My Goa: What makes a Goan a Goan? (An excerpt from Fitz de Souza’s Forward to Independence)
Copyright © 2019 Fitzval R.S. de Souza
The views and opinions expressed in this book are the author’s own and the facts as remembered by him.
All rights reserved.
For my mother, Goa was probably the place she felt most at home. My father too had often talked about returning there. I remember when we lived in Nairobi, how he would sometimes pace up and down at night, talking about going back and restoring the fortunes and proud reputation of the family liquor business, for which our ancestors had won medals and plaudits. I had said at one point that I did not think we should earn money from such a trade.
I had left Goa as a young child, but growing up I was aware of a rich heritage, the Indian and the European, the Hindu and the Christian. On returning to Goa for the first time in 1959, after 30 years, I was surprised at how many things I saw fitted with my memories. I found the caste system was very strong. I remember when I arrived all these fellows of the lower caste came to see me, about 30 or 40 of them. My mother said we were supposed to give them some food and liquor, so we made some toasted grams and they all ate and drank feni and sang praises to me.
Hearing all this I decided to make a speech, which I had been thinking about for a long time. ‘Listen,’ I told them, ‘all this caste system is rubbish; we are no more bhatkars than you are mundkars.’ Bhatkar meant landlord, and mundkars were originally people with no property rights, whose houses could be pulled down and the materials taken by the landowner.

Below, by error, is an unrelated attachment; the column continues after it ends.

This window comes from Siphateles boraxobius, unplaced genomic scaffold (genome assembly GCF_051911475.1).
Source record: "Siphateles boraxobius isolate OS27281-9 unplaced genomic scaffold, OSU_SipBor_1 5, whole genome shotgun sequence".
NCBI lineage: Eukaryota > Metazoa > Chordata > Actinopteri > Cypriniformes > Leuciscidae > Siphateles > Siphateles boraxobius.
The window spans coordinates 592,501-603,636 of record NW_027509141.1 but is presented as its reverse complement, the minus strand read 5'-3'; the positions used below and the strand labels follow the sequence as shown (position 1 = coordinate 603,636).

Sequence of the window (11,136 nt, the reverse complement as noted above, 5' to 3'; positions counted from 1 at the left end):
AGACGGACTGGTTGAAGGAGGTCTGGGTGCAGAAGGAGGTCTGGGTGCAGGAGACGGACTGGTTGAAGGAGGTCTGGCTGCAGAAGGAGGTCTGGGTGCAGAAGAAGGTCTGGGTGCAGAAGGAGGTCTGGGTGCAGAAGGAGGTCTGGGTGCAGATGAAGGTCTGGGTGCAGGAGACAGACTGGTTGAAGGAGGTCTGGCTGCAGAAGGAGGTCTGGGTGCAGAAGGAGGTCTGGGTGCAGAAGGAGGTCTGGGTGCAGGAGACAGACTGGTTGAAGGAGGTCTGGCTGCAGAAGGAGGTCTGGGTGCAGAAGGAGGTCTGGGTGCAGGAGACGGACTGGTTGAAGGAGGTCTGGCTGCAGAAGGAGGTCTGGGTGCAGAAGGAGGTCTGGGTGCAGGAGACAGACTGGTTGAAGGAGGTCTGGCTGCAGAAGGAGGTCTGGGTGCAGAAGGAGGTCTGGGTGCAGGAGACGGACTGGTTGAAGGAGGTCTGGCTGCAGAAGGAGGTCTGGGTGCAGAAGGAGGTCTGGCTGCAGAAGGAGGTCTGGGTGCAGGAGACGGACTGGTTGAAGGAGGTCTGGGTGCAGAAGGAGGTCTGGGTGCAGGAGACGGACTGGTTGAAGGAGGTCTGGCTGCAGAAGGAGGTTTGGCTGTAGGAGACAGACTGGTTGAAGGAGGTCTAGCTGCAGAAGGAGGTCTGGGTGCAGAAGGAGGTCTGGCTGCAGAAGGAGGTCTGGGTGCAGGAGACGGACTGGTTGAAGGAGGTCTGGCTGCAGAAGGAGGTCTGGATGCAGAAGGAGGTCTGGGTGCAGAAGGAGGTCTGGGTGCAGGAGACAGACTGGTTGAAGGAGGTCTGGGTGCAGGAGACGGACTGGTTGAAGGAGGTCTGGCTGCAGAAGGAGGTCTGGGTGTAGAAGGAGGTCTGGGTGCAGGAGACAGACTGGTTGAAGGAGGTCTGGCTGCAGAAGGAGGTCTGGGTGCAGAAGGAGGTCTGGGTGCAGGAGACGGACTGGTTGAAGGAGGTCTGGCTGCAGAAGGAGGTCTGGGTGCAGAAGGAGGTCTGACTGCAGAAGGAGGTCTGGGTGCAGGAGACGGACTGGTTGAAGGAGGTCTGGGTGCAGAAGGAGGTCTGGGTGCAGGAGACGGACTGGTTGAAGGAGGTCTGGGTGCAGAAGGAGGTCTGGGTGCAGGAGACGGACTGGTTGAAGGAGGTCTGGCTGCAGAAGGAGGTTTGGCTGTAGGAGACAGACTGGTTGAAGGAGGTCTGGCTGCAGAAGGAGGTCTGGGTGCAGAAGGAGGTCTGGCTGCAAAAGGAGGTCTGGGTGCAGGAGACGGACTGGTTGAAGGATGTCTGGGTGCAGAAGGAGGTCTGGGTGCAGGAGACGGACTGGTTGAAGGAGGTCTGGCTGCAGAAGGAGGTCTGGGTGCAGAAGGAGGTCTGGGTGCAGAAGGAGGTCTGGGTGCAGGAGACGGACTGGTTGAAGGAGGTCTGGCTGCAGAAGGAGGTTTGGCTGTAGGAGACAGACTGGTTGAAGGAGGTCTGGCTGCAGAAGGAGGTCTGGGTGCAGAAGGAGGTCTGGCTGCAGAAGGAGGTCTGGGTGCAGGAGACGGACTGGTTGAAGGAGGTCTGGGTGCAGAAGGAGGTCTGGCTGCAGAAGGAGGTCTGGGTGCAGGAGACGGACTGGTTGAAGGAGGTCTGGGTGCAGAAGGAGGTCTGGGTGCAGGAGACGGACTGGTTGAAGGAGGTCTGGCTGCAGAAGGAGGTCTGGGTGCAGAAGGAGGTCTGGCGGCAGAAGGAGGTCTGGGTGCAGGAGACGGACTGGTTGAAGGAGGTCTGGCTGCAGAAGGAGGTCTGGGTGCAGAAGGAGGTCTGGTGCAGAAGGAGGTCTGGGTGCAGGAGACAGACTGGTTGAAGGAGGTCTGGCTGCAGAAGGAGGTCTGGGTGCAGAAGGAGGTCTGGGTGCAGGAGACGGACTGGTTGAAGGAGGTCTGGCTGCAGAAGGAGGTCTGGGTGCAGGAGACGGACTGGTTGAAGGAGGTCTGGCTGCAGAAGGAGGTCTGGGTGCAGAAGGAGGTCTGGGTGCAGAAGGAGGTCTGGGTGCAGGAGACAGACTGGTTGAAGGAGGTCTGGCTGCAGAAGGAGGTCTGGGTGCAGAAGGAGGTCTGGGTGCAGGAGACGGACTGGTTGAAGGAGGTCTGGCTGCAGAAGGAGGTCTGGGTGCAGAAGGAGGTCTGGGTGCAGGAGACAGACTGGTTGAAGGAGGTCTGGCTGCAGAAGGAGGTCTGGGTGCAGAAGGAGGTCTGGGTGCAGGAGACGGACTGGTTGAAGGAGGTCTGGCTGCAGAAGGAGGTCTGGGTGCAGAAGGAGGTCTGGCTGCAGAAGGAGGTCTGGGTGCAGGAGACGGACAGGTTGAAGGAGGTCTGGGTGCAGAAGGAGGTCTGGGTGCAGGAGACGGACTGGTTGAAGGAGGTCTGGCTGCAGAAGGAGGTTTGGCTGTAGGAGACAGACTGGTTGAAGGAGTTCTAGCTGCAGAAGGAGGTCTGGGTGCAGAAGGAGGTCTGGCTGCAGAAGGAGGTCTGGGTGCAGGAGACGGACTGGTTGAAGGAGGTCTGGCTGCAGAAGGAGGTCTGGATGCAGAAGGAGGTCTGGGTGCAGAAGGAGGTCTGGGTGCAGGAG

After Indian independence, the law had changed so that if you had lived somewhere for three years you could buy the land and house, which was right I think. After I had made the speech, the fellows cheered me. Noticing they were all still standing, I said, ‘You chairs brought out. Not one of them would sit. I said, ‘Look, I’m telling you, you’ve got to sit down we are all equal.’ ‘Yes, thank you,’ they replied, ‘but we cannot sit, our fathers would object.’ I said, ‘Your fathers are not here.’ But they told me it would also bring a curse: that I was after all more than a landlord and an employer – I was their bhatkar: their philosopher, their guide.
What makes a Goan? Being born and bred in Goa was always the natural and obvious qualification. I mentioned earlier however that many, perhaps most Goans, considered themselves to be Portuguese rather than Indian, Christian rather than Hindu. I sometimes used to ask such people, ‘Who made you Portuguese?’ to which they replied, ‘The law.’ There was some truth in this, and it may have been Salazar that allowed the Christians access to better schools and other advantages, prompting Goan families to convert. Further back in history, Christianity and the Portuguese identity was also spread by soldiers sent out to bolster Goa’s military strength.
(Fitz and his family spent a lot of time in the later years in their stunning home in Donna Paulo (???)